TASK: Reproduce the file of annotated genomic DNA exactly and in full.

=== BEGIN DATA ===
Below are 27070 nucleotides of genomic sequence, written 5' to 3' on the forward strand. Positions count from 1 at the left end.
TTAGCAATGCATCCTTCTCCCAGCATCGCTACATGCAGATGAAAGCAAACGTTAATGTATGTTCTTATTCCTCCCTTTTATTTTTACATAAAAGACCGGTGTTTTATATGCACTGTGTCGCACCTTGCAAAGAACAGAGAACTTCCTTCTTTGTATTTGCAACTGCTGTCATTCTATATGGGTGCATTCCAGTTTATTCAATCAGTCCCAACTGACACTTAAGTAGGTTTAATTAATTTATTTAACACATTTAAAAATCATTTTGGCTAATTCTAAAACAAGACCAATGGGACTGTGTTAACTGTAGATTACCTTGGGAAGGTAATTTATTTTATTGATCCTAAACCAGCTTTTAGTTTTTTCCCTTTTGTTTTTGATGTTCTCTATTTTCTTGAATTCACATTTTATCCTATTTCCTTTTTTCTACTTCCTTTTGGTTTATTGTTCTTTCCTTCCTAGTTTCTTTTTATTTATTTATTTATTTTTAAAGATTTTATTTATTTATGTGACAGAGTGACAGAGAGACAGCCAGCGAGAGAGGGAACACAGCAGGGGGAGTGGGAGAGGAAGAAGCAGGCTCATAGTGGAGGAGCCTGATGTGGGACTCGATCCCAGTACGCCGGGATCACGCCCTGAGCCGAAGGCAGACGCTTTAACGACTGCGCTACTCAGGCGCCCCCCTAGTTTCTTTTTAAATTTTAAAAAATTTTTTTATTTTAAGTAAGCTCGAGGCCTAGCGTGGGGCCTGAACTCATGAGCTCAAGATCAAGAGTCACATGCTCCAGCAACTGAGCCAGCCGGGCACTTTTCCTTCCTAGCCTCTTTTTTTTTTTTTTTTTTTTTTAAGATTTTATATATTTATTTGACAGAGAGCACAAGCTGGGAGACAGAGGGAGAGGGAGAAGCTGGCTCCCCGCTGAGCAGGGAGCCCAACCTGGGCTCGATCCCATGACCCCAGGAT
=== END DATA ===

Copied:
Below are 27070 nucleotides of genomic sequence, written 5' to 3' on the forward strand. Positions count from 1 at the left end.
TTAGCAATGCATCCTTCTCCCAGCATCGCTACATGCAGATGAAAGCAAACGTTAATGTATGTTCTTATTCCTCCCTTTTATTTTTACATAAAAGACCGGTGTTTTATATGCACTGTGTCGCACCTTGCAAAGAACAGAGAACTTCCTTCTTTGTATTTGCAACTGCTGTCATTCTATATGGGTGCATTCCAGTTTATTCAATCAGTCCCAACTGACACTTAAGTAGGTTTAATTAATTTATTTAACACATTTAAAAATCATTTTGGCTAATTCTAAAACAAGACCAATGGGACTGTGTTAACTGTAGATTACCTTGGGAAGGTAATTTATTTTATTGATCCTAAACCAGCTTTTAGTTTTTTCCCTTTTGTTTTTGATGTTCTCTATTTTCTTGAATTCACATTTTATCCTATTTCCTTTTTTCTACTTCCTTTTGGTTTATTGTTCTTTCCTTCCTAGTTTCTTTTTATTTATTTATTTATTTTTAAAGATTTTATTTATTTATGTGACAGAGTGACAGAGAGACAGCCAGCGAGAGAGGGAACACAGCAGGGGGAGTGGGAGAGGAAGAAGCAGGCTCATAGTGGAGGAGCCTGATGTGGGACTCGATCCCAGTACGCCGGGATCACGCCCTGAGCCGAAGGCAGACGCTTTAACGACTGCGCTACTCAGGCGCCCCCCTAGTTTCTTTTTAAATTTTAAAAAATTTTTTTATTTTAAGTAAGCTCGAGGCCTAGCGTGGGGCCTGAACTCATGAGCTCAAGATCAAGAGTCACATGCTCCAGCAACTGAGCCAGCCGGGCACTTTTCCTTCCTAGCCTCTTTTTTTTTTTTTTTTTTTTTTAAGATTTTATATATTTATTTGACAGAGAGCACAAGCTGGGAGACAGAGGGAGAGGGAGAAGCTGGCTCCCCGCTGAGCAGGGAGCCCAACCTGGGCTCGATCCCATGACCCCAGGAT